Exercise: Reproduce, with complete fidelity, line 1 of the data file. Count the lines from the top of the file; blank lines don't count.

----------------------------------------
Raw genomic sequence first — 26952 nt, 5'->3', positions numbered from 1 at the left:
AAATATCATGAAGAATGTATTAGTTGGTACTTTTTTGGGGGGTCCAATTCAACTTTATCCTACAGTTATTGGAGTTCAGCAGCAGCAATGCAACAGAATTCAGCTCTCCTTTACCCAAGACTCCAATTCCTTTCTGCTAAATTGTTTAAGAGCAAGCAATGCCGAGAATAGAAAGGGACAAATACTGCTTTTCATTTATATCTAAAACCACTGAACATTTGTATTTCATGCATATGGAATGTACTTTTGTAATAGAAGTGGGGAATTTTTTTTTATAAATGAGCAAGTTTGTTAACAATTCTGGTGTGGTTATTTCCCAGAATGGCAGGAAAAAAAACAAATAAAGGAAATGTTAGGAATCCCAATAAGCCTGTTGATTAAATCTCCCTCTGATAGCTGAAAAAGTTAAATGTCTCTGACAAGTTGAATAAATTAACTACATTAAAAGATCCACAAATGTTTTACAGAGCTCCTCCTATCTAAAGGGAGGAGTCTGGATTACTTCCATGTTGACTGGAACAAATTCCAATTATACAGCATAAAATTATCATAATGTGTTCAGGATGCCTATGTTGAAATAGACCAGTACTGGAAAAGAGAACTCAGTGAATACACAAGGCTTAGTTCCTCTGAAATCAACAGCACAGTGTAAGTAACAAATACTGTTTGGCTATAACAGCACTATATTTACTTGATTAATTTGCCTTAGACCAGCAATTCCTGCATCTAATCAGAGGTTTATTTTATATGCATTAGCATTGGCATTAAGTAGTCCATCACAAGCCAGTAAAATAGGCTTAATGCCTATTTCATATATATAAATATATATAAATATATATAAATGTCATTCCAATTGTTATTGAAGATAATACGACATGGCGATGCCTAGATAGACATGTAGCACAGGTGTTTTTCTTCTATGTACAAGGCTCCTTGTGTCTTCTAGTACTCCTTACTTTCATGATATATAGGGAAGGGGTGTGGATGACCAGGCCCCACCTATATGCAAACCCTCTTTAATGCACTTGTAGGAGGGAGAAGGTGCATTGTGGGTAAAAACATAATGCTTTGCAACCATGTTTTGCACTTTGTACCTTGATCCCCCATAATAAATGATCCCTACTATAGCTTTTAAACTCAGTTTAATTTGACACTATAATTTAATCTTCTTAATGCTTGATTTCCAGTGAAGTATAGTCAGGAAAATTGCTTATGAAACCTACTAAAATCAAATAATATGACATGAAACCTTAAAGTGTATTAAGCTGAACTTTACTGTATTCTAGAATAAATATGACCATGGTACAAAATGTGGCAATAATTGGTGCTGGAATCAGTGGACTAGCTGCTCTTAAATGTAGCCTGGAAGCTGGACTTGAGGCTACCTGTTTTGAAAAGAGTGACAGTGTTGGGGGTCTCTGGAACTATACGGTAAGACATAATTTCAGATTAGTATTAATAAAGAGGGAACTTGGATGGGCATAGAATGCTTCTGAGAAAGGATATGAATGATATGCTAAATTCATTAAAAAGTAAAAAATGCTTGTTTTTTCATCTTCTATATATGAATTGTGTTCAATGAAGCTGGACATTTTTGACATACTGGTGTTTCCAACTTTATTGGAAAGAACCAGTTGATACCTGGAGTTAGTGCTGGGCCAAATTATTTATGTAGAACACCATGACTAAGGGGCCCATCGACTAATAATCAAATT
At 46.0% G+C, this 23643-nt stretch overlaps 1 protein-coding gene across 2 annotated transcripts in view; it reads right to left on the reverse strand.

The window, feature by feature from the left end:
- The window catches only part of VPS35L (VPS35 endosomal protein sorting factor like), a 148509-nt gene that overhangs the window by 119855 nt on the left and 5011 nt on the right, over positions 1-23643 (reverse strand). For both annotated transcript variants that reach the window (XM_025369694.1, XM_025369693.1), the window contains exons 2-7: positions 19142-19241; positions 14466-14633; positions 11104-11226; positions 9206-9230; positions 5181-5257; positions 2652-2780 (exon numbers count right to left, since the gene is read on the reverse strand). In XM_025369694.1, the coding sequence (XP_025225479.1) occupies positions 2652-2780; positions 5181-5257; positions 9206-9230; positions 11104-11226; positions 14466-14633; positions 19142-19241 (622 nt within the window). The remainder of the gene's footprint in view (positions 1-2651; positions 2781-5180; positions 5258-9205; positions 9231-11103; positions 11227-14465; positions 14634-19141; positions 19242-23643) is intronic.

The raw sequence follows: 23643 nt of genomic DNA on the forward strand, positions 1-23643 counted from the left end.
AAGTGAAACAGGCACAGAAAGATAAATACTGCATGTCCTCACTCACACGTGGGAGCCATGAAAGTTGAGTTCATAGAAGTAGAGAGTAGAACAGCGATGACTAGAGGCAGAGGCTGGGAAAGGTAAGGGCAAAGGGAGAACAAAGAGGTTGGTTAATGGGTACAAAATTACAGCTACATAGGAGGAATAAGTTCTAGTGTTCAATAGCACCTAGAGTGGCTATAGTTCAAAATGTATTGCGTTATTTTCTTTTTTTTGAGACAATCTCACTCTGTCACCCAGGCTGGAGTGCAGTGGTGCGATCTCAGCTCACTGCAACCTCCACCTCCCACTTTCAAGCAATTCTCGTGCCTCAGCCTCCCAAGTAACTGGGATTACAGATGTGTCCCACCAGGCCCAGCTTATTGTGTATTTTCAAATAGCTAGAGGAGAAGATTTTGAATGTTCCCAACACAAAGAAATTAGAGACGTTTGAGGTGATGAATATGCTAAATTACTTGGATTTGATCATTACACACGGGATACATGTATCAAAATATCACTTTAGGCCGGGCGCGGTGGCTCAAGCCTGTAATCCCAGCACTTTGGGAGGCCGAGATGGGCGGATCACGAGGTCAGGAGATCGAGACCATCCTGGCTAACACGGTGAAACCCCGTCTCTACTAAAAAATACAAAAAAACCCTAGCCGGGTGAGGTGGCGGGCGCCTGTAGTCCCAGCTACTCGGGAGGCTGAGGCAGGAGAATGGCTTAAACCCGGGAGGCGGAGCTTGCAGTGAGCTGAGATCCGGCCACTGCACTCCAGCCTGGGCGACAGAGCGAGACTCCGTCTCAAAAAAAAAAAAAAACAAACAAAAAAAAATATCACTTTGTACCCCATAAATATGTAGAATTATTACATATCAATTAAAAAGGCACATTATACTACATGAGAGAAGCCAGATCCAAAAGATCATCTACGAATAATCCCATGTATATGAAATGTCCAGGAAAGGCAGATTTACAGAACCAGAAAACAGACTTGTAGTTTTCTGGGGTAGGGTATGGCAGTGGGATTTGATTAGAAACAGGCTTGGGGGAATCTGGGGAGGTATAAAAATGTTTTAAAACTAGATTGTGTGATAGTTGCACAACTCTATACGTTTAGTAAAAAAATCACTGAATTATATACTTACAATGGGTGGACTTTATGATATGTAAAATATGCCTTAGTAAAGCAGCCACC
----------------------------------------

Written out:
Raw genomic sequence first — 26952 nt, 5'->3', positions numbered from 1 at the left: